Whereas normal human cells use a process named mitochondrial oxidative phosphorylation (MOP) to generate energy from glucose, some unicellular organisms (eg: microbes) use a different process called anaerobic glycolysis to reproduce as quickly as possible when nutrients are available.
The Nobel laureate, Otto Warburg, noticed in 1924 that cancer cells metabolize glucose in a different way to cells in normal tissues. Cancer cells tend to ferment glucose into lactate (even in the presence of sufficient oxygen to support MOP) using aerobic glycolysis as their principal metabolism pathway, a process similar to the one used by microbes; today we know this type of metabolism as Warburg effect.
In fact, nowadays, we know that a generalized property of primary and metastatic cancers is upregulation from glycolysis, resulting in increased glucose consumption (even 200 fold higher than a normal cell).
Why do cancer cells use aerobic glycolysis to produce energy? Some researchers explain that this type of metabolism is used because the tumor environment lacks sufficient oxygen to support the uncontrolled proliferation and high-metabolism rate of malignant cells; others hypothesize that cancer cells develop a defect in mitochondria that leads to impaired aerobic respiration. However, recent investigations showed that mitochondria are not impaired in most cancer cells and that even in presence of oxygen, the Warburg’s effect takes place. A third hypothesis is that proliferating cells prefer aerobic glycolysis because this process generates critical molecules to support cell growth and division (eg: carbon and nitrogen).
The metabolic dependencies of cancer-cells can be used for the development of cancer treatments that target the Warburg effect. Recently a research article, published in Cancer Cell, showed that a newly-developed drug can stop cancer-cell growth in animal models and human cancer-cells in vitro. The new drug, named SR9243, suppresses abnormal glucose consumption (Warburg effect) and cuts off energy supply driven by lipogenesis. SR9243 acts by disrupting the function of the liver-X-receptor (a master protein that regulates the expression of glycolytic and lipogenic genes).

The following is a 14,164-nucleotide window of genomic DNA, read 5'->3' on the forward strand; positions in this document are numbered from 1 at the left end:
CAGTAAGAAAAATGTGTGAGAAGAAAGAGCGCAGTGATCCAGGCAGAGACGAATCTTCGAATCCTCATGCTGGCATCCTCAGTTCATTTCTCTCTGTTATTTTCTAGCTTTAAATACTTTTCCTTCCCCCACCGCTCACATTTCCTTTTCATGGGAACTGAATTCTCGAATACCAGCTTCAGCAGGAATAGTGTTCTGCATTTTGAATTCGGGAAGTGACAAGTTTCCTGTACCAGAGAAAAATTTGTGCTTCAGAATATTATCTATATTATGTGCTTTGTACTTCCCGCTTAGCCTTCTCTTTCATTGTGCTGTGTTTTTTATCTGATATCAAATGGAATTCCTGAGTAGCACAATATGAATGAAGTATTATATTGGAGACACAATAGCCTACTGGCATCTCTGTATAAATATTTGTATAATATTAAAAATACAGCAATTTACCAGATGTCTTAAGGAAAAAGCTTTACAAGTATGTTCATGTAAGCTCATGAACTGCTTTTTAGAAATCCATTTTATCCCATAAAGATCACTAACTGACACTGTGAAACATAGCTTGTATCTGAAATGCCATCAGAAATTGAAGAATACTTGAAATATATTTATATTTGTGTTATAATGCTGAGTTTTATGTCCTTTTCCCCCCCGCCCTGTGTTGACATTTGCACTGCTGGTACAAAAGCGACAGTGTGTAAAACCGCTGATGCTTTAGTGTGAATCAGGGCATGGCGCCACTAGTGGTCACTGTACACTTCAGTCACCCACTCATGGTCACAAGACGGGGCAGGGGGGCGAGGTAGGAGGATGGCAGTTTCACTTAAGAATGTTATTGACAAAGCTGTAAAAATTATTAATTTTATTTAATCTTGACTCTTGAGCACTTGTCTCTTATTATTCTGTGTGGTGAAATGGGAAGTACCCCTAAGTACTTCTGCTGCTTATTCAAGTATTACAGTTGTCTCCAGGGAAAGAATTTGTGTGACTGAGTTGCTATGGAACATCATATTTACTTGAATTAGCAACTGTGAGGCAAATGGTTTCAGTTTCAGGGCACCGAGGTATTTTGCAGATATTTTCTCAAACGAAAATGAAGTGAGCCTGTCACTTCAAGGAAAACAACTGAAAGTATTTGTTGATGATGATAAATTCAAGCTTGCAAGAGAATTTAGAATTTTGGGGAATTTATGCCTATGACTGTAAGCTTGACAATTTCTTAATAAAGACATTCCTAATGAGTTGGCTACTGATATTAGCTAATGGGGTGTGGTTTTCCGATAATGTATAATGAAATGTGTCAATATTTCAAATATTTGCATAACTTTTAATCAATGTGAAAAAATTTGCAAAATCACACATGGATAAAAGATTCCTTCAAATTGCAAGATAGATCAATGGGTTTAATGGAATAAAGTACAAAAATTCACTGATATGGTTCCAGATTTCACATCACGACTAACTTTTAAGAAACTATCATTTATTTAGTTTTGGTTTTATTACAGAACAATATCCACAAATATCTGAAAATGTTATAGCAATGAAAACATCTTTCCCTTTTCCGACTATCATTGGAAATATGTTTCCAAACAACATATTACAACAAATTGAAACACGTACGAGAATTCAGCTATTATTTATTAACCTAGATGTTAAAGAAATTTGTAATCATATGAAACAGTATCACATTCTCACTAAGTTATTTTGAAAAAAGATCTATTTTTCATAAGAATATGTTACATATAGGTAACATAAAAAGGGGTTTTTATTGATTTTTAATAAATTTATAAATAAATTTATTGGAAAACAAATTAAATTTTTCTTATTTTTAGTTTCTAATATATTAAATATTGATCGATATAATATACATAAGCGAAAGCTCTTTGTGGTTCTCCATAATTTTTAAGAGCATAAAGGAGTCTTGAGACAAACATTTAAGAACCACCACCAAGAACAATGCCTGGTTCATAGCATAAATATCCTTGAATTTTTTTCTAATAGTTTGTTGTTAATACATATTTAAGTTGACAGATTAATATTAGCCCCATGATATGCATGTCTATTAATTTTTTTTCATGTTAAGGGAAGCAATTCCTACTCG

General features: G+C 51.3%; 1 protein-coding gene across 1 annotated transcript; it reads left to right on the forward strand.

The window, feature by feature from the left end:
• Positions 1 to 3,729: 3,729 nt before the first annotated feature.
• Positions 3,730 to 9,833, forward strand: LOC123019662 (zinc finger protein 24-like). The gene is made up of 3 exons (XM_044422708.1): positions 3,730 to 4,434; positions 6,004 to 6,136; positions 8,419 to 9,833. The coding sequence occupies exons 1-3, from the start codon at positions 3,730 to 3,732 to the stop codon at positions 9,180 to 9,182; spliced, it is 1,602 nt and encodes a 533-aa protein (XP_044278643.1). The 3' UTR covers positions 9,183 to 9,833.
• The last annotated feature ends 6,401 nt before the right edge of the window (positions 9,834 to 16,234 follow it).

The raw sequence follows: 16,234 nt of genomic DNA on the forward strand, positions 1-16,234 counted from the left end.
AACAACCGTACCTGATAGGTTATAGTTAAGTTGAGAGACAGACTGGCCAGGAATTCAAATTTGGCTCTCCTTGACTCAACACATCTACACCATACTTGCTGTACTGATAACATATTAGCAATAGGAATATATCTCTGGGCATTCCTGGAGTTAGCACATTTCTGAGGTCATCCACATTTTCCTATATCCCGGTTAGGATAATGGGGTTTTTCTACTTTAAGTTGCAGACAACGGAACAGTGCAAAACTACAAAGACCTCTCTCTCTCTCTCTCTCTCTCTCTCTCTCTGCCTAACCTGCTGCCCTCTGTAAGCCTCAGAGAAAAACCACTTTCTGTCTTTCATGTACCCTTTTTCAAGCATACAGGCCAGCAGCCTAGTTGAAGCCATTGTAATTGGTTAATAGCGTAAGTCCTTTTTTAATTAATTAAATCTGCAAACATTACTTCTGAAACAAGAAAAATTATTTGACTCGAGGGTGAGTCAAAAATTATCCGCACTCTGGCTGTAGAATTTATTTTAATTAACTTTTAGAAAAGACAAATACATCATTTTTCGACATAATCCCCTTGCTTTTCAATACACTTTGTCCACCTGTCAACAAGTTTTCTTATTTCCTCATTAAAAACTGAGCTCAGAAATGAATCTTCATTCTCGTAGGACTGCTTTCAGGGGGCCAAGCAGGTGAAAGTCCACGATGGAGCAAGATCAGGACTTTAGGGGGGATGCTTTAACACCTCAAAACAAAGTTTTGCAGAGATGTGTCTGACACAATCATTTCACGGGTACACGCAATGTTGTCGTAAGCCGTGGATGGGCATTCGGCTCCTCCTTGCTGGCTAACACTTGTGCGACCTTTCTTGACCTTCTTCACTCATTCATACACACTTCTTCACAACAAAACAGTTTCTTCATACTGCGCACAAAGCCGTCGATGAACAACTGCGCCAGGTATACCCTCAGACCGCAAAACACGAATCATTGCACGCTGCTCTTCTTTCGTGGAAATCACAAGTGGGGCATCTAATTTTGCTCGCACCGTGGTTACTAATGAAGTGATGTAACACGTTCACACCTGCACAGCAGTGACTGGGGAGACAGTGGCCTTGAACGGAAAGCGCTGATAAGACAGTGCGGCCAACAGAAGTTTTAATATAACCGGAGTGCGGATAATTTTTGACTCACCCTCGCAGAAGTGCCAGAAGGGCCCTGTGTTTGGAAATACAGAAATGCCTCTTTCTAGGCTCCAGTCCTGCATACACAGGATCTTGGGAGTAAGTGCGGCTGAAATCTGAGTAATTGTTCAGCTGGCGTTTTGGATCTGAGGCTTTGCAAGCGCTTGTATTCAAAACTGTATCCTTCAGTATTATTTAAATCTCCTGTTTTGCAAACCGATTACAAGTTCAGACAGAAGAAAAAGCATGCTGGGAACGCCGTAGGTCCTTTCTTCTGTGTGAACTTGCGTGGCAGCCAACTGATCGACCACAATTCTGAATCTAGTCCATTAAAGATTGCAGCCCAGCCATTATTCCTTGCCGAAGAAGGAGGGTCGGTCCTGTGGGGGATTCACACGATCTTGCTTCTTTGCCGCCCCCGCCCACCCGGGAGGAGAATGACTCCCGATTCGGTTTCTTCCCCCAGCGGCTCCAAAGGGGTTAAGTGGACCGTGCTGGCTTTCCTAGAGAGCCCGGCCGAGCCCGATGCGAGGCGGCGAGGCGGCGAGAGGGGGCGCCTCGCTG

This is not the first drug developed against the Warburg’s effect, but the previous ones had poor toxicity-profile with a broad collection of side-effects. SR9243 selectively induces destruction of cancer cells and spares non-malignant tissues. It also offers a better safety profile without over-toxicity effects. All of this makes SR9243 a significant promise to be used in human clinical trials in the future.
i) Gatenby RA, Gilles RJ. Why do cancers have high aerobic glycolysis? Nat Rev Cancer. 2004; 4(11):891-9.
ii) Vander-Helen MG, et al. Understanding the Warburg Effect: The Metabolic Requirements of Cell Proliferation. Science. 2009; 324(5930): 1029-1033.
Free article: http://www.ncbi.nlm.nih.gov/pmc/articles/PMC2849637/
iii) Flaveny CA, et al. Broad Anti-tumor Activity of a Small Molecule that Selectively Targets the Warburg Effect and Lipogenesis. Cancer Cell. 2015.
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